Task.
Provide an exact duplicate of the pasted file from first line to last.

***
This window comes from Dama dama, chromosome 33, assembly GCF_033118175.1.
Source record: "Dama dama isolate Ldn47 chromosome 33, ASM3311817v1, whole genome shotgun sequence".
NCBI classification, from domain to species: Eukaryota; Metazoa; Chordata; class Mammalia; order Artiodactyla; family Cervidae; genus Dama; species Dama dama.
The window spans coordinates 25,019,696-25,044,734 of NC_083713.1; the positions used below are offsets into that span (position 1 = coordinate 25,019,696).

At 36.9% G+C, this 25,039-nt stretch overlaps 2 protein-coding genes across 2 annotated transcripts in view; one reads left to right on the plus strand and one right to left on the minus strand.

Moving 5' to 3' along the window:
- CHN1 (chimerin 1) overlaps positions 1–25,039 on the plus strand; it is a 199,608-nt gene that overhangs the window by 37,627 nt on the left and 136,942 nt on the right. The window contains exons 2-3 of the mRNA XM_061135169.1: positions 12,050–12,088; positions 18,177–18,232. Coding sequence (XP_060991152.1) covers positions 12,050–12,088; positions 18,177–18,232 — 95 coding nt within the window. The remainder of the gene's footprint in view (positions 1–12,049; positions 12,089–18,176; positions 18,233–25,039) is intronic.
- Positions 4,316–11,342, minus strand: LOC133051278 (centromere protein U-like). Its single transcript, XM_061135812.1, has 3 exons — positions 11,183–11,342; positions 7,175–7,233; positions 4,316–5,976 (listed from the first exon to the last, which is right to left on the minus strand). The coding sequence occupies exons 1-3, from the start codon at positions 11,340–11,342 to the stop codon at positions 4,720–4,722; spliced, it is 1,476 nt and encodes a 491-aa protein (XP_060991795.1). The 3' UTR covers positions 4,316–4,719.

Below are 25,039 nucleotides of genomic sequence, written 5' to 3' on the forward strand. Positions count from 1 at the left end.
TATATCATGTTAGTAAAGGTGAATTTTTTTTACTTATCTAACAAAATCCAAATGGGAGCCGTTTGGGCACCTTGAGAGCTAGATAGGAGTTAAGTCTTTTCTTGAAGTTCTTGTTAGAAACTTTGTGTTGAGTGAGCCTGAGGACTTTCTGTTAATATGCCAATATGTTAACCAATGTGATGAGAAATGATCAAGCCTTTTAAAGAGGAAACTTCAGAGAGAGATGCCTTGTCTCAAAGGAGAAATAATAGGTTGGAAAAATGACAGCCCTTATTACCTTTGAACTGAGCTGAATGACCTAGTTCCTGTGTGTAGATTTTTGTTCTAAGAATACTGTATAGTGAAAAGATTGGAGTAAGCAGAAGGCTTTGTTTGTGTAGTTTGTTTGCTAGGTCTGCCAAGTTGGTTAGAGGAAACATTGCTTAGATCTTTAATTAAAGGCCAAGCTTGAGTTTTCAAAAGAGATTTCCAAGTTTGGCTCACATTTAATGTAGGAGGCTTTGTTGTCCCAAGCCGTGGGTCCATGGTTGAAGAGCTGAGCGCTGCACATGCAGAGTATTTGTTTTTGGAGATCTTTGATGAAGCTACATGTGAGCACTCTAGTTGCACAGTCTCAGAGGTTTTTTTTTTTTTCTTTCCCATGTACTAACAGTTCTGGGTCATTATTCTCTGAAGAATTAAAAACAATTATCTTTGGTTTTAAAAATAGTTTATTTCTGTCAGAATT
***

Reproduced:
This window comes from Dama dama, chromosome 33, assembly GCF_033118175.1.
Source record: "Dama dama isolate Ldn47 chromosome 33, ASM3311817v1, whole genome shotgun sequence".
NCBI classification, from domain to species: Eukaryota; Metazoa; Chordata; class Mammalia; order Artiodactyla; family Cervidae; genus Dama; species Dama dama.
The window spans coordinates 25,019,696-25,044,734 of NC_083713.1; the positions used below are offsets into that span (position 1 = coordinate 25,019,696).

At 36.9% G+C, this 25,039-nt stretch overlaps 2 protein-coding genes across 2 annotated transcripts in view; one reads left to right on the plus strand and one right to left on the minus strand.

Moving 5' to 3' along the window:
- CHN1 (chimerin 1) overlaps positions 1–25,039 on the plus strand; it is a 199,608-nt gene that overhangs the window by 37,627 nt on the left and 136,942 nt on the right. The window contains exons 2-3 of the mRNA XM_061135169.1: positions 12,050–12,088; positions 18,177–18,232. Coding sequence (XP_060991152.1) covers positions 12,050–12,088; positions 18,177–18,232 — 95 coding nt within the window. The remainder of the gene's footprint in view (positions 1–12,049; positions 12,089–18,176; positions 18,233–25,039) is intronic.
- Positions 4,316–11,342, minus strand: LOC133051278 (centromere protein U-like). Its single transcript, XM_061135812.1, has 3 exons — positions 11,183–11,342; positions 7,175–7,233; positions 4,316–5,976 (listed from the first exon to the last, which is right to left on the minus strand). The coding sequence occupies exons 1-3, from the start codon at positions 11,340–11,342 to the stop codon at positions 4,720–4,722; spliced, it is 1,476 nt and encodes a 491-aa protein (XP_060991795.1). The 3' UTR covers positions 4,316–4,719.

Below are 25,039 nucleotides of genomic sequence, written 5' to 3' on the forward strand. Positions count from 1 at the left end.
TATATCATGTTAGTAAAGGTGAATTTTTTTTACTTATCTAACAAAATCCAAATGGGAGCCGTTTGGGCACCTTGAGAGCTAGATAGGAGTTAAGTCTTTTCTTGAAGTTCTTGTTAGAAACTTTGTGTTGAGTGAGCCTGAGGACTTTCTGTTAATATGCCAATATGTTAACCAATGTGATGAGAAATGATCAAGCCTTTTAAAGAGGAAACTTCAGAGAGAGATGCCTTGTCTCAAAGGAGAAATAATAGGTTGGAAAAATGACAGCCCTTATTACCTTTGAACTGAGCTGAATGACCTAGTTCCTGTGTGTAGATTTTTGTTCTAAGAATACTGTATAGTGAAAAGATTGGAGTAAGCAGAAGGCTTTGTTTGTGTAGTTTGTTTGCTAGGTCTGCCAAGTTGGTTAGAGGAAACATTGCTTAGATCTTTAATTAAAGGCCAAGCTTGAGTTTTCAAAAGAGATTTCCAAGTTTGGCTCACATTTAATGTAGGAGGCTTTGTTGTCCCAAGCCGTGGGTCCATGGTTGAAGAGCTGAGCGCTGCACATGCAGAGTATTTGTTTTTGGAGATCTTTGATGAAGCTACATGTGAGCACTCTAGTTGCACAGTCTCAGAGGTTTTTTTTTTTTTCTTTCCCATGTACTAACAGTTCTGGGTCATTATTCTCTGAAGAATTAAAAACAATTATCTTTGGTTTTAAAAATAGTTTATTTCTGTCAGAATT